I cried watching Glee tonight.
Not the normal reason I cry when I watch Glee. There wasn’t a song that tied to HWMNBN. It didn’t highlight my loss. It didn’t remind me of things I try so desperately to cover.
I simply couldn’t believe what I was seeing on television. I was moved. I was thankful. I was filled with hope.
I’ve already noticed on Facebook that many people thought it was stupid and unrealistic. I thought it was perfect.
It was the only episode to truly, truly, deal with the gay issue. There was a scene where Kurt (the gay kid) goes to ‘spy’ on the competition at an all boys’ school (not all gay, just all boy). They completely captured the innocent romance of the moment and the wonder in Kurt’s face as he saw for the first time that maybe, just maybe, there was hope for him. Tears were rolling down my cheeks. Both because of the simplistic beauty of the scene, but also because I thought of all the gay kids out there watching this right now. Sure, maybe you think the scenes where Kurt is pushed into a locker is over-dramatic. That Kurt had never been kissed is stupid. Maybe you think it’s a little too ‘after-school-special,’ a little preachy after so many gay suicides. It’s not. Soon, high school will be twenty years in the past for me, but I remember those moments as if they were this morning. Being shoved into lockers. Being screamed ‘faggot’ down the hall. Having a huge knife slammed into the table inches from my face in wood shop. Dad sobbing in the car as he dropped me off at school, knowing I was being tormented, knowing there was nothing he could do, probably fearing that was I was being called was true. Praying that God would take away this evil or simply let me die. Living in absolute terror that someone would find out the rumors and the names they called me were true—even though my first kiss would be eight years later.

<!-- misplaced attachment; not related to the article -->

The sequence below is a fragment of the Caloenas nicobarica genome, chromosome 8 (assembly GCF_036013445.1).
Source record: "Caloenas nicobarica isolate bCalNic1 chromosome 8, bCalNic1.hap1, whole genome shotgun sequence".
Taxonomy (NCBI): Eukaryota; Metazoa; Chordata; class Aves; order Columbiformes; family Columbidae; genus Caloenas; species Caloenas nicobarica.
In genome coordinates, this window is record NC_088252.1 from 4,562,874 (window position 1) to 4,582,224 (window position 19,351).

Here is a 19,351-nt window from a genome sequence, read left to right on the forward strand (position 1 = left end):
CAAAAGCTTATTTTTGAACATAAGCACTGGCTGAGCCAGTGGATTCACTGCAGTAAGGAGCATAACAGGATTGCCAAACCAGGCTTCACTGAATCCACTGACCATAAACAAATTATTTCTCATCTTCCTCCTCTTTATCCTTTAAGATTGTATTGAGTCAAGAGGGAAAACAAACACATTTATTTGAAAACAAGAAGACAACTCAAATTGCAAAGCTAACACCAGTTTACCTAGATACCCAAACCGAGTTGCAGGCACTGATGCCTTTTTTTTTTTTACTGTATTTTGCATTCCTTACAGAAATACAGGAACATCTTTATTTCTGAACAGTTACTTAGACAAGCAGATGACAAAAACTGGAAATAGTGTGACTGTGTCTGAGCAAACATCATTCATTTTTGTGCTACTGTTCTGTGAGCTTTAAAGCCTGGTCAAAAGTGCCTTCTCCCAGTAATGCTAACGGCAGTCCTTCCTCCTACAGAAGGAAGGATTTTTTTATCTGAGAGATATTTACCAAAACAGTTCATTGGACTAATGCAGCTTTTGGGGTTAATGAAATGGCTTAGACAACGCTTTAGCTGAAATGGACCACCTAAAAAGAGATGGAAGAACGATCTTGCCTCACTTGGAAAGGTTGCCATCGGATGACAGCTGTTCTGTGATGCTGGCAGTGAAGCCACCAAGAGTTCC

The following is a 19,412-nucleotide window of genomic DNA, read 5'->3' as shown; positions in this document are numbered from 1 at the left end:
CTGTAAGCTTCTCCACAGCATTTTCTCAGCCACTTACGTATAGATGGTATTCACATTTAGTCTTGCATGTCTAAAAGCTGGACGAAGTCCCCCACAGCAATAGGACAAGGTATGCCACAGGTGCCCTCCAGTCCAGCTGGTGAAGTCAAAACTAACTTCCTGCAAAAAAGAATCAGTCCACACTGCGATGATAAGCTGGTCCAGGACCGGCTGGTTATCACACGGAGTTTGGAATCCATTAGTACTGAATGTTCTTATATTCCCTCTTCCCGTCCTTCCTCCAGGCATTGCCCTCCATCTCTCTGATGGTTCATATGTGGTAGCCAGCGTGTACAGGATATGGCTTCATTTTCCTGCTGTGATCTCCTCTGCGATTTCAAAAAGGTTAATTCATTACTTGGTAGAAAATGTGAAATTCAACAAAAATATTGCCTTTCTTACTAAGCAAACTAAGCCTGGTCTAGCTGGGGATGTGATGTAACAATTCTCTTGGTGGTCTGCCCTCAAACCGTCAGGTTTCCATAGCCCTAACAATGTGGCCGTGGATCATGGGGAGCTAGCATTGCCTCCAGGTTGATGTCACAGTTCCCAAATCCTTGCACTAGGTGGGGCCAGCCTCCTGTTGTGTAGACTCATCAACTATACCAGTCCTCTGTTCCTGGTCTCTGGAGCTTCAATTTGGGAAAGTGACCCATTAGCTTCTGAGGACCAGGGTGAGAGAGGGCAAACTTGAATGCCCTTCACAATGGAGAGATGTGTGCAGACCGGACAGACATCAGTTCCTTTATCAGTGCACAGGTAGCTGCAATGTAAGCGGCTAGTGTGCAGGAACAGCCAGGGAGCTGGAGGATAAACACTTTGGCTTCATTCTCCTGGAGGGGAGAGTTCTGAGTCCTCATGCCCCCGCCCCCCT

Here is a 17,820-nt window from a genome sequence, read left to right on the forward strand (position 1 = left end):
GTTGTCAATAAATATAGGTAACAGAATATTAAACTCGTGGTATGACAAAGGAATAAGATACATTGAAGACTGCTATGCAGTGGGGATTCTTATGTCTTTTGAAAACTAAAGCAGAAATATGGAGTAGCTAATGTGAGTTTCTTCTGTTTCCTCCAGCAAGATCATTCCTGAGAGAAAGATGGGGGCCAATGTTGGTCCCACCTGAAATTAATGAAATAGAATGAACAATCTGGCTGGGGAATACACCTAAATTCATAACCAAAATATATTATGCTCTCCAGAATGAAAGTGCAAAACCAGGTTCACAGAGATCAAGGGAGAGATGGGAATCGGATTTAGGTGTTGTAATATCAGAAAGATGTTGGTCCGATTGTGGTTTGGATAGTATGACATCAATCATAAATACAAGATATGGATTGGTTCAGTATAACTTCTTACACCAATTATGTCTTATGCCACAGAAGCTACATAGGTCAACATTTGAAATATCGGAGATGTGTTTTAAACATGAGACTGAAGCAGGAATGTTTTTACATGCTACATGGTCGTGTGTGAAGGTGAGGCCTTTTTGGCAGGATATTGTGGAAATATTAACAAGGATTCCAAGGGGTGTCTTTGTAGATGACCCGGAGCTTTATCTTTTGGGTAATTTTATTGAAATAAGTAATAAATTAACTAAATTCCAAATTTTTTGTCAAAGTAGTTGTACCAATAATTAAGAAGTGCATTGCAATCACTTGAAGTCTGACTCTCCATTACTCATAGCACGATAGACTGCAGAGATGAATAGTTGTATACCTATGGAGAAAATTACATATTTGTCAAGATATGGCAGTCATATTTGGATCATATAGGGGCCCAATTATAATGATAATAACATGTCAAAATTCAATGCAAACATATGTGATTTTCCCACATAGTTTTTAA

True, soon my experience will be two decades old. Things are better now you say. Really? Those gay kids are killing themselves to be cool? To be famous? To follow a fad? To send a message? Even if all those things are true, what does that tell you?
No, I no longer have faggot yelled at me (although HWMNBN and I did, from time to time). I no longer am threatened with knifes. I no longer get shoved into a locker. I no longer care if people find out my ‘evil.’ Nope. None of that.
No knives, no lockers, very little faggots. However, an equally clear message is offered by my country, my family, and many people that I love and claim to love me. I am not worthy to get married. I may or may not be good enough to die for my country (which honestly, I don’t want to—I can barely make myself vote for this bigoted, un-honest country. I love America, for what I believe she is supposed to be, not for what her people have made her [huh, it seems my God and country issues overlap]). In some places, I wouldn’t be able to teach. In many places, I’m not good enough to adopt or raise a child.
So, you’re right. It’s nearly twenty years later. Thank you so much for not pushing me into lockers still. You’re so sweet, thoughtful, holy.
As I watched Glee, I had hope. Hope one day gay kids (like I was, like so many I see now) will just be kids, like the rest. They won’t be told they are sick, wrong, broken, damned. They will grow up being able to muddle through all the relationship drama like everyone else at the right age, instead of being thirty and just barely figuring things out that most sophomores know. They will dream of an actual wedding, a real one, surrounded by true friends and family.
They will just be.
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